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Key Members of Congress call on President Obama to Conduct Nuclear Trade Policy Review

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Location: Washington, DC


Key Members of Congress call on President Obama to Conduct Nuclear Trade Policy Review

Ask President to Withhold a Nuclear Cooperation Agreement with the UAE

Congressman Brad Sherman (D-CA), joined by Congresswoman Ileana Ros-Lehtinen (R-FL) and Edward Markey (D-MA), sent a letter yesterday to President Obama calling for a review of international nuclear cooperation policy and requesting that he withhold a proposed nuclear cooperation agreement with the United Arab Emirates (U.A.E.) until that country makes greater progress in controlling the transshipment of sensitive technologies to Iran.

The letter calls on the Obama Administration to conduct a thorough review of U.S. nuclear cooperation policy, and to consider the inclusion of several provisions in any future agreements submitted to Congress to strengthen nonproliferation policies. The U.A.E. agreement, which had originally been negotiated by the Bush Administration, has been held out as a "model" for future nuclear cooperation with foreign countries.

"Due to concerns about greenhouse gases and last year's high oil prices, we saw a significant increase across the globe in nuclear power, including among energy rich states," said Sherman, who chairs the Foreign Affairs Subcommittee on Terrorism, Nonproliferation and Trade. "It is critical that if we go forward with nuclear cooperation agreements, they have strong nonproliferation policies. If the U.A.E. agreement is the template, we need to ensure it's the best agreement we can achieve."

The letter also calls on the U.A.E. to take stronger action to prevent the flow of dangerous shipments to Iran. U.A.E. is a noted transshipment and diversion point. "While the U.A.E has made significant strides, it still has not fully implemented an export control law enacted in 2007. We should leverage this agreement for greater progress by the U.A.E. on this critical concern for the U.S." Sherman said.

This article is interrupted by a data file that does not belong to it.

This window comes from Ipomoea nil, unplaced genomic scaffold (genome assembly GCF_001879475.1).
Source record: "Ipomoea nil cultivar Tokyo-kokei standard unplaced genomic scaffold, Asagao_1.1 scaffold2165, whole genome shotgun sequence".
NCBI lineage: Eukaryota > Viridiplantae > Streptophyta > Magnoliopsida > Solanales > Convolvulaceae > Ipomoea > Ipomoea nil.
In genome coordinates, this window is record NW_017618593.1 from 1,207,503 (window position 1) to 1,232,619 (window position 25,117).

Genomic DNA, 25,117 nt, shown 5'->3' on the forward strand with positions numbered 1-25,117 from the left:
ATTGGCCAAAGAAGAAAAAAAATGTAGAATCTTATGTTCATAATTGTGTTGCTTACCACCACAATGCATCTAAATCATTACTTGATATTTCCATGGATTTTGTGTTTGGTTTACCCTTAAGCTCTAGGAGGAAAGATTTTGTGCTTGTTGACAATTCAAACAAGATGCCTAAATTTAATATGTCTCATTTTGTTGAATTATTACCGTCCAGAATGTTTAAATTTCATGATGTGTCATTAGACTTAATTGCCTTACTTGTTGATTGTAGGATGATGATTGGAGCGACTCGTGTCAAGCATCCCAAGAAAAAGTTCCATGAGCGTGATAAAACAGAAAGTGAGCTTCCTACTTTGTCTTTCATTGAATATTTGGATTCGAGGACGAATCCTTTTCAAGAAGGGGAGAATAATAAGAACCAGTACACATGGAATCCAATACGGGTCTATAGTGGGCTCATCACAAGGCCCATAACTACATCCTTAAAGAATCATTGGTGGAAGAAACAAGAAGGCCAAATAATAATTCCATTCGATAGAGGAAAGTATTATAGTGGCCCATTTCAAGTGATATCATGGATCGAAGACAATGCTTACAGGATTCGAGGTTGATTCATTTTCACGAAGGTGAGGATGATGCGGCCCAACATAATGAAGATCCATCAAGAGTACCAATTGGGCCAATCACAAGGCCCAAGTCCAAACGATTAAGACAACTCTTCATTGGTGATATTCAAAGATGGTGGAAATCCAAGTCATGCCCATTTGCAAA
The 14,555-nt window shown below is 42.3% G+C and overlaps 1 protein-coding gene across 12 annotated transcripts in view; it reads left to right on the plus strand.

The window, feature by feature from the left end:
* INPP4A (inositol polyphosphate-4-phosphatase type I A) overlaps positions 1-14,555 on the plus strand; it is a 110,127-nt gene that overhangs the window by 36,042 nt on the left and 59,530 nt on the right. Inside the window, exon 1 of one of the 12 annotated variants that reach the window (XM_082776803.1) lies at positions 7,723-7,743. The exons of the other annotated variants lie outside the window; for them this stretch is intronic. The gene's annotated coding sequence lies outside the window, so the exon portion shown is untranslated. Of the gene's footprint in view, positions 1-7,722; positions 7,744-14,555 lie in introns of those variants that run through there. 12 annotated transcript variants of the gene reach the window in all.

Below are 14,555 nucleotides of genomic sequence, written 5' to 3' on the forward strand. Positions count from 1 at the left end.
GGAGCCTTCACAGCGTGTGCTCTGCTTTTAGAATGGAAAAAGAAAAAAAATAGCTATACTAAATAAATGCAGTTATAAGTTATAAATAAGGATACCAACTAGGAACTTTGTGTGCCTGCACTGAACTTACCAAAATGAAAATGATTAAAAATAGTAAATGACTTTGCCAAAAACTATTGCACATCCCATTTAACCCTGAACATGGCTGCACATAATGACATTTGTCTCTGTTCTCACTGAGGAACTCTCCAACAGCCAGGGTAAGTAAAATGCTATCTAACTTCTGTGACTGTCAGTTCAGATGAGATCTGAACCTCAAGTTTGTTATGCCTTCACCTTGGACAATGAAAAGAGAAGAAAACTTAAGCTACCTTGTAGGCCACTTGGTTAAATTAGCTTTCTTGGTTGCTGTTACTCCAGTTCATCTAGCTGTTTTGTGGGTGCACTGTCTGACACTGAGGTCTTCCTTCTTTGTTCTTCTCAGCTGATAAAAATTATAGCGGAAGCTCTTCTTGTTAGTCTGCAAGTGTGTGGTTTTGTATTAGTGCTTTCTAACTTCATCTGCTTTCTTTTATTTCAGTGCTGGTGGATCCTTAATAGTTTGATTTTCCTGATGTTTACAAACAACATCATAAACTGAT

"Given the U.A.E.'s past history as the major transshipment point for goods destined for Iran's nuclear and missile programs, serious concerns remain about its eligibility for a nuclear cooperation agreement with the U.S. We still have questions about the effectiveness of its export control system, elements of which have yet to be fully implemented," said Congresswoman Ileana Ros-Lehtinen, the Ranking Republican member of the House Foreign Affairs Committee. "There are pending issues concerning enforcement and safeguards to avoid diversion of sensitive materials and technology to problem recipients. Its nuclear regulatory structure is still not fully in place. The U.A.E.'s cooperation with the U.S. on combating money laundering, terrorist financing, and proliferation is a relatively recent development. Critical U.S. security interests are at stake. Moving in haste could jeopardize those vital interests. If the U.S.-U.A.E. agreement is to be the model for future nuclear cooperation agreements, we need to get it right the first time."

"This past weekend, President Obama presented a sweeping new vision of a world free from the terror of nuclear weapons and a strategy which would dramatically improve the security of the United States and the world," said Rep. Edward J. Markey (D-MA), the chairman of twin climate and energy panels in the House. "In his speech, the President said he would work to strengthen the nuclear nonproliferation treaty so that any expansion of nuclear power across the globe is done ‘without increasing the risks of proliferation.' Unfortunately, the nuclear cooperation agreement with the United Arab Emirates increases the risks of nuclear proliferation in the Middle East. The President should improve the nonproliferation elements of this deal to be a true gold standard, or he should not ask the Congress for its approval at all."

Under the U.S. Atomic Energy Act, nuclear cooperation agreements govern the exports of nuclear reactor equipment and technology, as well as nuclear fuel. Without one of these agreements in place, significant transfers of nuclear technology from the U.S. to a foreign country are impossible. A nuclear cooperation agreement must be submitted to Congress for a 90 day review period before it can go into effect.


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